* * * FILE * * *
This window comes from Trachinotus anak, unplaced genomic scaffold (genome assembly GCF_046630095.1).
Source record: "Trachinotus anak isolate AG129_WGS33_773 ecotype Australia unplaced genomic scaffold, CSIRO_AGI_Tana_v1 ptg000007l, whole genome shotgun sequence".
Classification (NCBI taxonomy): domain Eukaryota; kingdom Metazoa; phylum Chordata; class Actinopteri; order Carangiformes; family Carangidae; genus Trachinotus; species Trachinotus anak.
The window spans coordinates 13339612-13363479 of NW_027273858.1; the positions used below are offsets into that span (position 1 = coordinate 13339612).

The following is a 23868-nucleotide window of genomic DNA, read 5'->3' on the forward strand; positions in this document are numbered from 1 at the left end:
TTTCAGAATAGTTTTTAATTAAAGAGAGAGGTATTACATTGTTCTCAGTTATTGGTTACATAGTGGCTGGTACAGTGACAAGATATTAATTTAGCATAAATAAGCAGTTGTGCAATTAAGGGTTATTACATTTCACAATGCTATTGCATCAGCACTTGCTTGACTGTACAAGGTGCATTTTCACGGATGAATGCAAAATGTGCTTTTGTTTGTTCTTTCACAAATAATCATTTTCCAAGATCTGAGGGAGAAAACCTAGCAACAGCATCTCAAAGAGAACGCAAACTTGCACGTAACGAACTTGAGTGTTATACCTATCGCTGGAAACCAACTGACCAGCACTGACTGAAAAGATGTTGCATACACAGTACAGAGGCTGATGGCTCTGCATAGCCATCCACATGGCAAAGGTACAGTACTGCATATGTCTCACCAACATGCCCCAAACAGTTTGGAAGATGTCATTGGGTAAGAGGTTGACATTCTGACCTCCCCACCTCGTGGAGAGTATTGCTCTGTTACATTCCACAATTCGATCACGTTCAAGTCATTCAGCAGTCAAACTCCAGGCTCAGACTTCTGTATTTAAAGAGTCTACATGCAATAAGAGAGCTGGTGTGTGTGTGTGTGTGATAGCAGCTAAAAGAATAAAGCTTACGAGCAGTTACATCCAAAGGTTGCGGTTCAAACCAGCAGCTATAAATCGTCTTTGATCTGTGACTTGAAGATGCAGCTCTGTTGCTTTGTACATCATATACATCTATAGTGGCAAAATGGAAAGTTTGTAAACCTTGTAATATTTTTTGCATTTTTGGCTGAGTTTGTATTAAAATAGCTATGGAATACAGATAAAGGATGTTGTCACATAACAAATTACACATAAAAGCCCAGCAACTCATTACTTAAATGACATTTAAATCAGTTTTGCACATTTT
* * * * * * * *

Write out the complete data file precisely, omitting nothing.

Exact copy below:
This window comes from Trachinotus anak, unplaced genomic scaffold (genome assembly GCF_046630095.1).
Source record: "Trachinotus anak isolate AG129_WGS33_773 ecotype Australia unplaced genomic scaffold, CSIRO_AGI_Tana_v1 ptg000007l, whole genome shotgun sequence".
Classification (NCBI taxonomy): domain Eukaryota; kingdom Metazoa; phylum Chordata; class Actinopteri; order Carangiformes; family Carangidae; genus Trachinotus; species Trachinotus anak.
The window spans coordinates 13339612-13363479 of NW_027273858.1; the positions used below are offsets into that span (position 1 = coordinate 13339612).

The following is a 23868-nucleotide window of genomic DNA, read 5'->3' on the forward strand; positions in this document are numbered from 1 at the left end:
TTTCAGAATAGTTTTTAATTAAAGAGAGAGGTATTACATTGTTCTCAGTTATTGGTTACATAGTGGCTGGTACAGTGACAAGATATTAATTTAGCATAAATAAGCAGTTGTGCAATTAAGGGTTATTACATTTCACAATGCTATTGCATCAGCACTTGCTTGACTGTACAAGGTGCATTTTCACGGATGAATGCAAAATGTGCTTTTGTTTGTTCTTTCACAAATAATCATTTTCCAAGATCTGAGGGAGAAAACCTAGCAACAGCATCTCAAAGAGAACGCAAACTTGCACGTAACGAACTTGAGTGTTATACCTATCGCTGGAAACCAACTGACCAGCACTGACTGAAAAGATGTTGCATACACAGTACAGAGGCTGATGGCTCTGCATAGCCATCCACATGGCAAAGGTACAGTACTGCATATGTCTCACCAACATGCCCCAAACAGTTTGGAAGATGTCATTGGGTAAGAGGTTGACATTCTGACCTCCCCACCTCGTGGAGAGTATTGCTCTGTTACATTCCACAATTCGATCACGTTCAAGTCATTCAGCAGTCAAACTCCAGGCTCAGACTTCTGTATTTAAAGAGTCTACATGCAATAAGAGAGCTGGTGTGTGTGTGTGTGTGATAGCAGCTAAAAGAATAAAGCTTACGAGCAGTTACATCCAAAGGTTGCGGTTCAAACCAGCAGCTATAAATCGTCTTTGATCTGTGACTTGAAGATGCAGCTCTGTTGCTTTGTACATCATATACATCTATAGTGGCAAAATGGAAAGTTTGTAAACCTTGTAATATTTTTTGCATTTTTGGCTGAGTTTGTATTAAAATAGCTATGGAATACAGATAAAGGATGTTGTCACATAACAAATTACACATAAAAGCCCAGCAACTCATTACTTAAATGACATTTAAATCAGTTTTGCACATTTT